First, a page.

A Birmingham councillor has called for compromise in the row over the grave of a man who could become the first English saint since the Reformation.

Birmingham's Catholic community recently issued an urgent appeal to help protect the grave of the Venerable Cardinal John Henry Newman, who has been buried in the grounds of Oratory House in Rednal, near the Lickey Hills, since his death in 1890.

In recent years the site has been vandalised on a number of occasions.

Oratory fathers erected a fence to protect the site, but Birmingham City Council refused planning permission on the basis that it was on green belt land.

The proposals were dismissed again at appeal stage by an independent inspector early last year.

But campaigners received a boost recently when the High Court upheld the fathers' concerns and quashed that judgment. The case will now be heard again this year.

However, Coun Peter Douglas-Osborn (Con Weoley), who sits on Birmingham's planning committee, has called for compromise between the city council and the Catholic community.

He said: "We have to take notice of the High Court judgment and react with sensitivity.

"There is no doubt of the immense importance of Cardinal Newman to the history and the heritage of Birmingham.

"But the challenge is to allow access and prevent sacrilege. This is necessary to help people pray at the graveside for a miracle, and in all conscience, we should allow them that facility.

"I am sure we can all come up with something."

Fr Paul Chavasse, Provost at the Birmingham Oratory, is responsible for the Cause for the Beatification and Canonization of Cardinal Newman.

He said: "I appeal to local councillors of the political parties in Birmingham to support the necessary protection and preservation of Cardinal Newman's grave.

"Catholics and non-Catholics from every part of the world come as pilgrims to the grave of Cardinal John Henry Newman, a possible future Saint of Birmingham."

Cardinal Newman built and lived at the Oratory House on Hagley Road, Edgbaston, from 1852 until his death.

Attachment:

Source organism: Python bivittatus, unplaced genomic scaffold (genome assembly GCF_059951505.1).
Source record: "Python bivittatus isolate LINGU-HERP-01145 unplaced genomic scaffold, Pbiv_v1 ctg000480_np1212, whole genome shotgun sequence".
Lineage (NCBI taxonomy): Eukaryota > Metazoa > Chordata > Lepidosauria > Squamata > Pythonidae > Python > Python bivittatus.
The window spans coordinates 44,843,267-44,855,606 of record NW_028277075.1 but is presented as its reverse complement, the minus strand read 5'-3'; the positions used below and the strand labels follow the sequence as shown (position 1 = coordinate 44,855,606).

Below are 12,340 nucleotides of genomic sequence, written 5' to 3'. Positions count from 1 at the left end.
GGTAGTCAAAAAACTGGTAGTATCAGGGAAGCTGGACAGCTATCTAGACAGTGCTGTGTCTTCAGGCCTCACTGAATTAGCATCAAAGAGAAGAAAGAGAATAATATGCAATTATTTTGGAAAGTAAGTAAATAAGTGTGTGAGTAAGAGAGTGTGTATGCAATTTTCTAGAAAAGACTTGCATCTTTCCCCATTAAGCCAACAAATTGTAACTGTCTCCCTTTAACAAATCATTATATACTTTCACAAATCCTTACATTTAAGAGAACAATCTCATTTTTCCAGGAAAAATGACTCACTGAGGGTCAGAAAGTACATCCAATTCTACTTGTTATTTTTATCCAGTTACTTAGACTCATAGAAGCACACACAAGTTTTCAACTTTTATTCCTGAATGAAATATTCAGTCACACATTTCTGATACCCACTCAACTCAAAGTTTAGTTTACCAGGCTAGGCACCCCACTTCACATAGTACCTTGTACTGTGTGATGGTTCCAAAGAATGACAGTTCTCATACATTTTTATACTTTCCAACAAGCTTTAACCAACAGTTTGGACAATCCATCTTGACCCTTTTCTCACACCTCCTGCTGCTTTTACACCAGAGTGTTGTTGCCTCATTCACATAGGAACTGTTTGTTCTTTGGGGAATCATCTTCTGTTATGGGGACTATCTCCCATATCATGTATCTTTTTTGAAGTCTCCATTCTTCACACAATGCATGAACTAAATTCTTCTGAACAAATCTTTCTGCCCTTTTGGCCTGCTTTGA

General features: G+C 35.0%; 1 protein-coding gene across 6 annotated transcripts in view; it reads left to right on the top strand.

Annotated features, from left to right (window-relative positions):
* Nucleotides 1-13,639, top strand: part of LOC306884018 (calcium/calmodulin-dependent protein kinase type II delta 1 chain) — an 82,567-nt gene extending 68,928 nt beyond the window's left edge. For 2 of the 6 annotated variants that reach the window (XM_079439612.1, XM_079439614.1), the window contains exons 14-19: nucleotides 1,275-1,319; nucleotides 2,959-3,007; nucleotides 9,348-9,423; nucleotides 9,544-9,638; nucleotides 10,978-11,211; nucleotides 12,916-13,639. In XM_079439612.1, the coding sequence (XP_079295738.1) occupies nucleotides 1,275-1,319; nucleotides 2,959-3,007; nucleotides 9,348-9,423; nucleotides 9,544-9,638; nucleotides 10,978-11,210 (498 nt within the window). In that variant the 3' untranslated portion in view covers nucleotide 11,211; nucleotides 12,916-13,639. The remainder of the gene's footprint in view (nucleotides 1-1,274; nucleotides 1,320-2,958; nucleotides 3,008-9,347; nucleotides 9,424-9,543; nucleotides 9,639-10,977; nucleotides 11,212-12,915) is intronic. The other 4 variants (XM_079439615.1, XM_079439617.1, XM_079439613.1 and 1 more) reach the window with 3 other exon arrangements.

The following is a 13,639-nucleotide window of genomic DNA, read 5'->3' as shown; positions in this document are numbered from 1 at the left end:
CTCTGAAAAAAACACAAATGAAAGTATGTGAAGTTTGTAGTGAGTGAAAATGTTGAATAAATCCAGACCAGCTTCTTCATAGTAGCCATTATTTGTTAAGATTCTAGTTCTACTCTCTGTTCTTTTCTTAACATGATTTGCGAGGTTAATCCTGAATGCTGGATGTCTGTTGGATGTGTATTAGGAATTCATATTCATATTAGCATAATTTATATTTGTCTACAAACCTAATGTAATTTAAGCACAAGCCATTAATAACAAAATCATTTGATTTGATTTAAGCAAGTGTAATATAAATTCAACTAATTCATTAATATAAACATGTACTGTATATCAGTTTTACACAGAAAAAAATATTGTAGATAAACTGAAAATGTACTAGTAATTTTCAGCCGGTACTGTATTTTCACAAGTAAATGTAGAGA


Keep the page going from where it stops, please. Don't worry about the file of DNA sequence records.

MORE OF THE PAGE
More than 15,000 people lined the route from the Oratory church to his final resting place at the Oratory House after his funeral mass.

Pope Benedict XVI first studied the writings of the great English Cardinal as a young seminary student in Germany during 1946.

The 80 year-old Pontiff is taking a personal interest in the cause for his Beatification and Canonisation, a process which is now at an advanced stage in Rome.

Louise Brooke-Smith from planning consultants CSJ Brooke-Smith, who are acting on behalf of The Oratory, said: "The High Court rarely overturns the decisions of independent inspectors but we're delighted that in this case that has happened.

"The circumstances of the site are very special and should have been taken into account by the Inspector.

"While it is an unassuming grave, theologically it is very important and we feel that the site warrants effective protection.

"We consider that permission should be granted for the fence to stay in place and for Cardinal Newman to remain peacefully at rest without the threat of vandalism.

"It's important because moves are afoot to beatify the cardinal."

It is believed that the Vatican will announce a decision on Cardinal Newman within months, meaning that the former Anglican, whose conversion in 1845 shocked Victorian England, could be beatified as early as next year.

The theologian and writer of the hymn Lead Kindly Light, would then be declared "Blessed'' and be one step from canonisation, for which a second miracle would be needed.

A file on the cardinal's beatification was first opened in 1958, but no miracles had, until recently, been attributed to him. But officials in the Archdiocese of Boston concluded that a deacon from Massachusetts had been cured of his back condition after praying for the inter-cession of the cardinal. Then in June 2005 a tribunal was set up after Deacon Jack Sullivan, who was "bent double" by the condition, was able to walk straight again.

The profile of Cardinal Newman was raised when Tony Blair gave Pope Benedict XVI three signed photographs of him last year.